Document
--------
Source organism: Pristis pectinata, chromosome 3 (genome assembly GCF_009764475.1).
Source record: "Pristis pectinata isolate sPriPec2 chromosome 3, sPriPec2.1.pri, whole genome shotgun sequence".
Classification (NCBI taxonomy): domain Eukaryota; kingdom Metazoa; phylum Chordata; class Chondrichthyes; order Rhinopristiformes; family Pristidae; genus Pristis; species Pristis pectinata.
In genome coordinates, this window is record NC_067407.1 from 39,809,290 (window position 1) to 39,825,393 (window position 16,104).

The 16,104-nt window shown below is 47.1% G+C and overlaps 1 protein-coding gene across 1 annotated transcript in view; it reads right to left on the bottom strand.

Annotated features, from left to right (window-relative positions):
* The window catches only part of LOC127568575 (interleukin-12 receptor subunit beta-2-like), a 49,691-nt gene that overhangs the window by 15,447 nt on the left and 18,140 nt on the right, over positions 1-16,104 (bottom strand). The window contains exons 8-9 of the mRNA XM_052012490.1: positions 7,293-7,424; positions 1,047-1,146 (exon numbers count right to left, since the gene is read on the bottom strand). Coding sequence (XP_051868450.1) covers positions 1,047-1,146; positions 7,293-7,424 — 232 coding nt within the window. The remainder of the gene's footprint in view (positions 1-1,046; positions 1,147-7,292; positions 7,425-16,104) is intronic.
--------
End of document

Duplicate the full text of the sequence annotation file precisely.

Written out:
Source organism: Pristis pectinata, chromosome 3 (genome assembly GCF_009764475.1).
Source record: "Pristis pectinata isolate sPriPec2 chromosome 3, sPriPec2.1.pri, whole genome shotgun sequence".
Classification (NCBI taxonomy): domain Eukaryota; kingdom Metazoa; phylum Chordata; class Chondrichthyes; order Rhinopristiformes; family Pristidae; genus Pristis; species Pristis pectinata.
In genome coordinates, this window is record NC_067407.1 from 39,809,290 (window position 1) to 39,825,393 (window position 16,104).

The 16,104-nt window shown below is 47.1% G+C and overlaps 1 protein-coding gene across 1 annotated transcript in view; it reads right to left on the bottom strand.

Annotated features, from left to right (window-relative positions):
* The window catches only part of LOC127568575 (interleukin-12 receptor subunit beta-2-like), a 49,691-nt gene that overhangs the window by 15,447 nt on the left and 18,140 nt on the right, over positions 1-16,104 (bottom strand). The window contains exons 8-9 of the mRNA XM_052012490.1: positions 7,293-7,424; positions 1,047-1,146 (exon numbers count right to left, since the gene is read on the bottom strand). Coding sequence (XP_051868450.1) covers positions 1,047-1,146; positions 7,293-7,424 — 232 coding nt within the window. The remainder of the gene's footprint in view (positions 1-1,046; positions 1,147-7,292; positions 7,425-16,104) is intronic.